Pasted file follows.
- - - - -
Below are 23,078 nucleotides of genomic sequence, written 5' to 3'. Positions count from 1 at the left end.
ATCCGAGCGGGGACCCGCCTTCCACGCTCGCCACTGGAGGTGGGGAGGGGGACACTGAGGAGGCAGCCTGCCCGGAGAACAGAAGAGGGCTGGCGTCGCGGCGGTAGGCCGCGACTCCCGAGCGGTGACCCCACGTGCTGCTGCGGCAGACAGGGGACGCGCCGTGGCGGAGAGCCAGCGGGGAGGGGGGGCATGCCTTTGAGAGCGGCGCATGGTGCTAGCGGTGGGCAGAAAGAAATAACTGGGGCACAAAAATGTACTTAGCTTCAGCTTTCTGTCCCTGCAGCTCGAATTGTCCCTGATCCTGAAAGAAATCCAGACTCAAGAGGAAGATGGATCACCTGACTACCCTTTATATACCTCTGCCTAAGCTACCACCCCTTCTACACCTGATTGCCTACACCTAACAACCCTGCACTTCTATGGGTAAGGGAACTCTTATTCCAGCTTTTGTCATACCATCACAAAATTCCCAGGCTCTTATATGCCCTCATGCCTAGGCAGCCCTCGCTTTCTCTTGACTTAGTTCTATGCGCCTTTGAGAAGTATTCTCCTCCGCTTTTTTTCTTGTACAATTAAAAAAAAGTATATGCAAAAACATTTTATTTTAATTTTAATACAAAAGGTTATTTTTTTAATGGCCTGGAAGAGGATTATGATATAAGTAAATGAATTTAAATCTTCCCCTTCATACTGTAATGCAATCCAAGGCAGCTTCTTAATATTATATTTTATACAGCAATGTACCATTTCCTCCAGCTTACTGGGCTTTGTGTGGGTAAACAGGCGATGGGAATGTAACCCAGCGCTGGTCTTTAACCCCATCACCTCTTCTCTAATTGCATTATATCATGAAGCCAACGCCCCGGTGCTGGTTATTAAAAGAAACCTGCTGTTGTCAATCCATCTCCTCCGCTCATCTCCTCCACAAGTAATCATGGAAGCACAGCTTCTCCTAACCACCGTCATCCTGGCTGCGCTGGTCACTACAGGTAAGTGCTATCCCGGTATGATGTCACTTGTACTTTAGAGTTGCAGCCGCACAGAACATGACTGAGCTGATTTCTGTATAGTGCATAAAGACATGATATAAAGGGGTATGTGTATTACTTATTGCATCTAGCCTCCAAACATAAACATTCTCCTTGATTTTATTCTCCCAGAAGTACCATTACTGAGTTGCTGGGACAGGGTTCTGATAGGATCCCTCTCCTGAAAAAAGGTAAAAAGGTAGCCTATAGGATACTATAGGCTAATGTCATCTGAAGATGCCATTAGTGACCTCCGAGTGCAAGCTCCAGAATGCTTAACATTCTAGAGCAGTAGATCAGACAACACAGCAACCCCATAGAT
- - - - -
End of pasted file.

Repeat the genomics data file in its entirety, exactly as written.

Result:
Below are 23,078 nucleotides of genomic sequence, written 5' to 3'. Positions count from 1 at the left end.
ATCCGAGCGGGGACCCGCCTTCCACGCTCGCCACTGGAGGTGGGGAGGGGGACACTGAGGAGGCAGCCTGCCCGGAGAACAGAAGAGGGCTGGCGTCGCGGCGGTAGGCCGCGACTCCCGAGCGGTGACCCCACGTGCTGCTGCGGCAGACAGGGGACGCGCCGTGGCGGAGAGCCAGCGGGGAGGGGGGGCATGCCTTTGAGAGCGGCGCATGGTGCTAGCGGTGGGCAGAAAGAAATAACTGGGGCACAAAAATGTACTTAGCTTCAGCTTTCTGTCCCTGCAGCTCGAATTGTCCCTGATCCTGAAAGAAATCCAGACTCAAGAGGAAGATGGATCACCTGACTACCCTTTATATACCTCTGCCTAAGCTACCACCCCTTCTACACCTGATTGCCTACACCTAACAACCCTGCACTTCTATGGGTAAGGGAACTCTTATTCCAGCTTTTGTCATACCATCACAAAATTCCCAGGCTCTTATATGCCCTCATGCCTAGGCAGCCCTCGCTTTCTCTTGACTTAGTTCTATGCGCCTTTGAGAAGTATTCTCCTCCGCTTTTTTTCTTGTACAATTAAAAAAAAGTATATGCAAAAACATTTTATTTTAATTTTAATACAAAAGGTTATTTTTTTAATGGCCTGGAAGAGGATTATGATATAAGTAAATGAATTTAAATCTTCCCCTTCATACTGTAATGCAATCCAAGGCAGCTTCTTAATATTATATTTTATACAGCAATGTACCATTTCCTCCAGCTTACTGGGCTTTGTGTGGGTAAACAGGCGATGGGAATGTAACCCAGCGCTGGTCTTTAACCCCATCACCTCTTCTCTAATTGCATTATATCATGAAGCCAACGCCCCGGTGCTGGTTATTAAAAGAAACCTGCTGTTGTCAATCCATCTCCTCCGCTCATCTCCTCCACAAGTAATCATGGAAGCACAGCTTCTCCTAACCACCGTCATCCTGGCTGCGCTGGTCACTACAGGTAAGTGCTATCCCGGTATGATGTCACTTGTACTTTAGAGTTGCAGCCGCACAGAACATGACTGAGCTGATTTCTGTATAGTGCATAAAGACATGATATAAAGGGGTATGTGTATTACTTATTGCATCTAGCCTCCAAACATAAACATTCTCCTTGATTTTATTCTCCCAGAAGTACCATTACTGAGTTGCTGGGACAGGGTTCTGATAGGATCCCTCTCCTGAAAAAAGGTAAAAAGGTAGCCTATAGGATACTATAGGCTAATGTCATCTGAAGATGCCATTAGTGACCTCCGAGTGCAAGCTCCAGAATGCTTAACATTCTAGAGCAGTAGATCAGACAACACAGCAACCCCATAGAT